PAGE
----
Category Archives: Addiction

A new pathway: Researchers identify potential treatment target for Crohn's disease

There is no cure for the more than 1.6 million people in the United States living with Crohn’s disease (CD) and its symptoms, including abdominal pain, intestinal distress and severe weight-loss. CD is a form of inflammatory bowel disease (IBD)

Different gammaherpesviruses suppress largely overlapping host cellular pathways

The discovery of thousands of host mRNAs targeted by gammaherpesvirus microRNAs (miRNAs) could shed light on the biology of gammaherpesviruses and how these pathogens establish lifelong infections, according to a study published August 8 in the open-access journal PLOS Pathogens

Study finds specific microbiome tied to long-term survival of patients with pancreatic cancer

A key difference between the few pancreatic cancer patients who survive long-term and the many whose disease overcomes all treatments is the bacterial signatures on their tumors that either stimulate or suppress immune response, a team led by researchers from

Positive effect of music and dance on dementia proven in study

Stereotypically viewed as passive and immobile, a University of Otago pilot study has shown the powerful influence music and dance can have on older adults with dementia. Researchers from the Department of Dance and Department of Psychological Medicine used familiar,

Balance of 'stop' and 'go' signaling could be key to cancer immunotherapy response

A crucial signaling pathway that can tell the immune system to fight off cancer can also be co-opted by cancer cells to put the brakes on the immune system, according to a new study from researchers in the Abramson Cancer

The world's smallest stent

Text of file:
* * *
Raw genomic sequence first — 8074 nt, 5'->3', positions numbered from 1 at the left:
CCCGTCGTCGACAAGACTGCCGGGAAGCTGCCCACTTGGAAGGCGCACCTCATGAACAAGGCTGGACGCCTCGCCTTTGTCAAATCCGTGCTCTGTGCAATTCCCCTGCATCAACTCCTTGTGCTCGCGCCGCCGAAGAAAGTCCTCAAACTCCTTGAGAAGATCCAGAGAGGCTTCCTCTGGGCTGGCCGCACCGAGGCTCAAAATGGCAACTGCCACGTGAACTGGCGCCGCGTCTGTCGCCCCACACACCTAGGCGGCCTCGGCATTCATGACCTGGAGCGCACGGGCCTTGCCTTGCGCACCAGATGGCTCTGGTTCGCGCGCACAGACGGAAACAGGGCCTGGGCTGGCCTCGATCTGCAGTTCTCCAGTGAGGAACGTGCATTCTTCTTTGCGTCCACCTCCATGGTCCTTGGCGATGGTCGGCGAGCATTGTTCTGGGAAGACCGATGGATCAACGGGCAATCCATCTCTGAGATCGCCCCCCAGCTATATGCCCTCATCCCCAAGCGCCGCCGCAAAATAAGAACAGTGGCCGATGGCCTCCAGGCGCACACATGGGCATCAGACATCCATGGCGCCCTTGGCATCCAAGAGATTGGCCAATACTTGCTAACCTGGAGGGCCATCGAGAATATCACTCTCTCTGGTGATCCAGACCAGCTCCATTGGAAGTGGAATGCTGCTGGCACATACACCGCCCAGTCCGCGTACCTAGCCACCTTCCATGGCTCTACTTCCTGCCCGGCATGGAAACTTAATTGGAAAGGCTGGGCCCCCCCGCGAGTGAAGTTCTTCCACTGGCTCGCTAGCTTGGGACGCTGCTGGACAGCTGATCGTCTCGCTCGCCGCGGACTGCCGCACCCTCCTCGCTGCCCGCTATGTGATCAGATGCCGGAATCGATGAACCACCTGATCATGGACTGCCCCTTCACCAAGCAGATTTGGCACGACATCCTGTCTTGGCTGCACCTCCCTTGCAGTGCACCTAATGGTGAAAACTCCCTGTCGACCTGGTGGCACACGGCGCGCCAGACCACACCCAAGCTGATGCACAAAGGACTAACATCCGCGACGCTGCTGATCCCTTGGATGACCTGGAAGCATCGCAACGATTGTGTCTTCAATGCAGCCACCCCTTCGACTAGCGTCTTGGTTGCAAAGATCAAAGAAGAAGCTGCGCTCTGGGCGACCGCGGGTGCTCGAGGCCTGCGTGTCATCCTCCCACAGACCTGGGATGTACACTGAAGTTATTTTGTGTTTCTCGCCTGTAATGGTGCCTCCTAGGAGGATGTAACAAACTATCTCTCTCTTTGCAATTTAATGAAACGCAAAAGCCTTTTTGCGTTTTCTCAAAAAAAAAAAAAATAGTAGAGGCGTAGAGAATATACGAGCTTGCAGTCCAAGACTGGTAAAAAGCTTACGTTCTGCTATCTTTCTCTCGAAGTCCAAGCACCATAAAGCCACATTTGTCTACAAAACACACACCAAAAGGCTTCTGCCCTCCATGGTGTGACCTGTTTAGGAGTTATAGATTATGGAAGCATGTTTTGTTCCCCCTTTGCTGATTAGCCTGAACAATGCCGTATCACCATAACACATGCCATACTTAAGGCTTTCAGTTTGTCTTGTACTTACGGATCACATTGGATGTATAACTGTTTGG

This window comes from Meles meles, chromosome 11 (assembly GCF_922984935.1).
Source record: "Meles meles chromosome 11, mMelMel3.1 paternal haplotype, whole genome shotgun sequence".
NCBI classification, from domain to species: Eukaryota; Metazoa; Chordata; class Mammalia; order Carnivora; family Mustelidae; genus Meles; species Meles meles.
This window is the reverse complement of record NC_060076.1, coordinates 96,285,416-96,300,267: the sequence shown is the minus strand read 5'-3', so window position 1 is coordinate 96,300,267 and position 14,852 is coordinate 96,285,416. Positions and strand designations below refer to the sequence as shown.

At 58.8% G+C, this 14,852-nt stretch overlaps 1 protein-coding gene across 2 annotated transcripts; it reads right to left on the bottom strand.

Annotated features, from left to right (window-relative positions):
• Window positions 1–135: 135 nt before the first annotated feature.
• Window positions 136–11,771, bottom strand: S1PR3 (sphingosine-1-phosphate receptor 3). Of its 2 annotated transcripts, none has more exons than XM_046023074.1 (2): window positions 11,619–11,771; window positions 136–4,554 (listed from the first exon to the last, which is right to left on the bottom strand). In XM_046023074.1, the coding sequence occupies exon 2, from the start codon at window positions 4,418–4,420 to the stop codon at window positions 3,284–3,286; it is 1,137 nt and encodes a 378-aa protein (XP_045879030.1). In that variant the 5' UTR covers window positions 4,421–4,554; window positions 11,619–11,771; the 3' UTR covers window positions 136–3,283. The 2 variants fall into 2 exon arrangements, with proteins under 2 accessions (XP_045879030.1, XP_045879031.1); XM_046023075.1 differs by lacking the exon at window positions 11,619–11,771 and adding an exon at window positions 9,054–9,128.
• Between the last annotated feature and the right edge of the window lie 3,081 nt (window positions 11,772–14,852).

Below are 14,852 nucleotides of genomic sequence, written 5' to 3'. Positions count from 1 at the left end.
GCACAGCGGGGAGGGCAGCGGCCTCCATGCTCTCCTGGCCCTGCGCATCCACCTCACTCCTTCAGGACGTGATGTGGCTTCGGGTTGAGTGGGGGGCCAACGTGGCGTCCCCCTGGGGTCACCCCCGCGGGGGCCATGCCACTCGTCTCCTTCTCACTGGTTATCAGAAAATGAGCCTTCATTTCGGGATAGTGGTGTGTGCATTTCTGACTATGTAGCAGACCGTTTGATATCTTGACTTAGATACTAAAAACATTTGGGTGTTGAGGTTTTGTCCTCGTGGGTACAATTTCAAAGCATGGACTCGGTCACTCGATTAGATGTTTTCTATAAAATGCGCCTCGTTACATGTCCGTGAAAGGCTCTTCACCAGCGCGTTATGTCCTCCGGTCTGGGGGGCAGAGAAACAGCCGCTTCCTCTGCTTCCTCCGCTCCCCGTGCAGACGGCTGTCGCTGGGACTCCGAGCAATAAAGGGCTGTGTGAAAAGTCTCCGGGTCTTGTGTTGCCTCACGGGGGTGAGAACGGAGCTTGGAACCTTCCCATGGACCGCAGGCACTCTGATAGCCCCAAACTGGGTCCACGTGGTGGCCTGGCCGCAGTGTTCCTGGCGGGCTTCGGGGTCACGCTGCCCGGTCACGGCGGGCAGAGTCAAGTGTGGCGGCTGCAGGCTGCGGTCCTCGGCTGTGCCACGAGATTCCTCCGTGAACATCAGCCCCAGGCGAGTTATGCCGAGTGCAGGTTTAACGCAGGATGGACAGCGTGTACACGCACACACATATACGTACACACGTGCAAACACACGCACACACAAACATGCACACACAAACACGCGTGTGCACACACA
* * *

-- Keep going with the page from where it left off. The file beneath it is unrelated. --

Researchers at ETH Zurich have developed a new method for producing malleable microstructures—for instance, vascular stents that are 40 times smaller than previously possible. In the future, such stents could be used to help to widen life-threatening constrictions of the

Researchers discover why intense light can protect cardiovascular health

Researchers at the University of Colorado Anschutz Medical Campus have found that intense light amplifies a specific gene that bolsters blood vessels and offers protection against heart attacks. “We already knew that intense light can protect against heart attacks, but

Fluoride may diminish kidney and liver function in adolescents, study suggests

Fluoride exposure may lead to a reduction in kidney and liver function among adolescents, according to a study published by Mount Sinai researchers in Environment International in August. The study examined the relationship between fluoride levels in drinking water and

Increased CMS reimbursements for new antibiotics represents progress in attention to AMR

The Centers for Medicare and Medicaid Services Inpatient Prospective Payment System rule for the coming fiscal year will raise reimbursements for novel antibiotics, a meaningful step in confronting the threat of infections resistant to older medicines. At the same time,

Forgotten immune cells protective in mouse model of multiple sclerosis

A seldom-studied class of immune cells may reduce the friendly fire that drives autoimmune disease, according to a new study by researchers at the Stanford University School of Medicine. Stimulating these protective cells could lead to new therapies for diseases

Good heart health at age 50 linked to lower dementia risk later in life

Good cardiovascular health at age 50 is associated with a lower risk of dementia later in life, finds a study of British adults published by The BMJ today. The researchers say their findings support public health policies to improve cardiovascular

Blood pressure recording over 24 hours is the best predictor of heart and vascular disease

High blood pressure is the most important treatable risk factor for diseases of the heart and the arterial system. Blood pressure recorded over 24 hours predicts these complications more accurately than blood pressure measured on a single occasion. That is